From Big Issue in the North magazine
The results of a York refurbishment project have cast doubts on the government’s flagship energy and carbon saving programme for housing.
Due to start this winter, the Green Deal will allow for the installation of new energy saving measures without any up-front spending by home owners and tenants. The incentive to do this relies on people being able to meet the costs through savings on future energy bills. The fear is that costs will exceed savings and installation in the fourteen million homes that need to be retrofitted will stall. Consequently, Britain will struggle to meet its target to cut carbon emissions by 80% by 2050.
The majority of Britain’s 26.7 million homes were built in the 1930s. To test how the Green Deal might work in practice the Joseph Rowntree Foundation (JRF) conducted a refurbishment experiment at one of its two-storey, semi-detached homes in York from that period.
JRF undertook two refits at 67 Temple Avenue. First they spent £18,250 on, amongst other things, rewiring and plastering, loft insulation and a new heating and hot water system. Residents would have remained at home during the works. In the second, JRF increased the total spending to £56,000 by adding in a solar hot water system, high-performance doors and windows, underfloor and external wall insulation. Under this radical refit, residents would have required temporary alternative accommodation.
The Government’s Standard Assessment Procedure (SAP) is complicated, but estimates energy efficiency and cost savings from proposed refits. To assess how 67 Temple Avenue performed, Leeds Met University Centre for the Built Environment evaluated the energy efficiency rating of the refits using a forensic visual and thermographic survey.
Under the standard refit, CO2 emissions fell from 5,751kg a year to 3,121, and then fell to just 1,269 when all the works had been completed. This was 27% and 29% less than SAP predictions.
One of the biggest problems was that cavity wall insulation levels were found to be uneven. This was despite JRF employing a registered experienced installer and a committed and knowledgeable team during the whole project. The development charity is concerned that current skills levels in the building trade may result in predicted improvement levels across the country being even less than they achieved in York.
In terms of reduced costs in heating, hot water and lighting these fell from £803 a year to £423 and then down again to £163, a drop of £380 and £640 respectively. In the vast majority of Green Deal cases a loan to home owners and tenants from an energy supplier will be used to pay for improvements. Although the amount has yet to be announced, there will be an interest charge. Even without one the combined savings at Temple Avenue would take 48 and 87.5 years to meet the costs of the two refits.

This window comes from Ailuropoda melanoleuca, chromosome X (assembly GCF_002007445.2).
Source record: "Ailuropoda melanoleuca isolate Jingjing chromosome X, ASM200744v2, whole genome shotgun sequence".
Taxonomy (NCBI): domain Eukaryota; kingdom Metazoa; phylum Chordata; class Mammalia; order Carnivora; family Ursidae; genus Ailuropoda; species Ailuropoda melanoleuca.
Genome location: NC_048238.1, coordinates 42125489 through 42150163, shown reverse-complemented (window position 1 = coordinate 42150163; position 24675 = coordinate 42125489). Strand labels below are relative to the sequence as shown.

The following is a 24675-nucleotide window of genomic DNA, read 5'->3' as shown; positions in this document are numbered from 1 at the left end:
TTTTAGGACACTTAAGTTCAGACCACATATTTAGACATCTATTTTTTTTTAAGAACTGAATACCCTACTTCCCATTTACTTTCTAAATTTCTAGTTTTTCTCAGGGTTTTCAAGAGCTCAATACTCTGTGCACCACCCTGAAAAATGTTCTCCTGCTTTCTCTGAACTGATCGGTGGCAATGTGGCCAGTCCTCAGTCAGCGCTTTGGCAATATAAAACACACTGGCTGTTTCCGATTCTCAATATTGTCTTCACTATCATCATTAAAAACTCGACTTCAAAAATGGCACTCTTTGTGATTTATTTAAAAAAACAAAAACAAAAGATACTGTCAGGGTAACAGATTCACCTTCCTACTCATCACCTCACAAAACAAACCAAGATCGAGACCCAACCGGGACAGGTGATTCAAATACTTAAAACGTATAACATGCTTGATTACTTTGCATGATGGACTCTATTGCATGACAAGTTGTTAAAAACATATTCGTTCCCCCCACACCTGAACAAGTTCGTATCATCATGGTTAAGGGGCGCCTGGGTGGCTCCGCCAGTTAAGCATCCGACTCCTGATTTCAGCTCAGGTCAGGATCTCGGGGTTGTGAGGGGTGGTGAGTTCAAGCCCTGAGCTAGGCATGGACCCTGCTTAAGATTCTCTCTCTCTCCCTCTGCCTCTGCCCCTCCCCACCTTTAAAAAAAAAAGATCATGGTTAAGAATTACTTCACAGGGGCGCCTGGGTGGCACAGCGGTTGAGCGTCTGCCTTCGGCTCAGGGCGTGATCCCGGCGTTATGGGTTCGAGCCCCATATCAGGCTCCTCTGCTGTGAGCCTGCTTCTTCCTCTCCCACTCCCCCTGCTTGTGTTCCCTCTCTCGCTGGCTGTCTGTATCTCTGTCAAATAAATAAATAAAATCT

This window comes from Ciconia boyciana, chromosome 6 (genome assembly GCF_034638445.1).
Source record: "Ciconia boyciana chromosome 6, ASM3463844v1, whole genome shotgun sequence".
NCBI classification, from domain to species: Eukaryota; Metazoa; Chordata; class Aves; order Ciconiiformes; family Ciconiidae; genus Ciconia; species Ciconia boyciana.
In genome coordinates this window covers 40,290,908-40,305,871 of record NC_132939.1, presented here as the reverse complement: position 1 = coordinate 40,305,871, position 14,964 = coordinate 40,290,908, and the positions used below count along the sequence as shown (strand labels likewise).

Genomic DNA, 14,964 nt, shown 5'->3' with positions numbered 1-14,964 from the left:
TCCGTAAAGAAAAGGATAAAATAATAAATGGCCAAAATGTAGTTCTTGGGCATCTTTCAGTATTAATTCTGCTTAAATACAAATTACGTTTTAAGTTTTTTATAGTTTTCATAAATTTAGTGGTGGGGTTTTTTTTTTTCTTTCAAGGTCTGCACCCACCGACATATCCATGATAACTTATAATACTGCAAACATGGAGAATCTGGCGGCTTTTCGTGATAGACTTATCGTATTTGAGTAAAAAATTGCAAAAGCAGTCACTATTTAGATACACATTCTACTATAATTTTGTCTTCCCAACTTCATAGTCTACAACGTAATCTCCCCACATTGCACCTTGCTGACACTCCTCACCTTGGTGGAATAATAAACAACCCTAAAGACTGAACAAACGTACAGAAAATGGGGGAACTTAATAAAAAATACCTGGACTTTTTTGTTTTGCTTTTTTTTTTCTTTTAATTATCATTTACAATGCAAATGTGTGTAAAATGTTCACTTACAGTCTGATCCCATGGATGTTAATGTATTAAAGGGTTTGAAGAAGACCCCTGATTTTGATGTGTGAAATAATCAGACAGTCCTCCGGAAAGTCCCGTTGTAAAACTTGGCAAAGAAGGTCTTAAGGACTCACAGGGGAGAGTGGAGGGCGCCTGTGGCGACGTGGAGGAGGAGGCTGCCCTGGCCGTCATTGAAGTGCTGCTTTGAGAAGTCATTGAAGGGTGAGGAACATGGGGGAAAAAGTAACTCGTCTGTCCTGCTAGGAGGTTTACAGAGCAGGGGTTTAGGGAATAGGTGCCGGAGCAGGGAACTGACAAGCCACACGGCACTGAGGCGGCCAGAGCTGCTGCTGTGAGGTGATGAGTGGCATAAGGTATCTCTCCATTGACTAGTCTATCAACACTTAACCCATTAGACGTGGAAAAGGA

Owen Daggett, Sustainability Manager for Joseph Rowntree believes “the findings from this report need to be understood in terms of risk to the consumer.”
JRF are now sending the report to a cross sector of policy makers and practitioners including the Federation of Master Builders. (FMB)
The FMB has cautiously welcomed the Green Deal and a spokesperson said it was “working to raise members awareness in order to deliver the skills and knowledge needed for successful energy saving refurbishments.”
However, FMB believes making Britain’s homes more energy efficient would be better achieved by making it cheaper for householders to upgrade their homes by introducing a cut in VAT on home repair and maintenance work.
It also backs a campaign called Energy Bill Revolution, whose supporters are calling for the £40 billion that the government hopes to raise form carbon taxes to be spent on energy efficiency programmes. They say this would upgrade more than 600,000 homes annually and rescue households from fuel poverty, whilst also slashing carbon emissions.
A spokesperson for the Department of Energy and Climate Change, which will oversee the Green Deal, said they were confident of its success “as our modelling shows many properties will have the costs of improvements compensated by savings in energy costs and for the poorest households subsidies will be available.”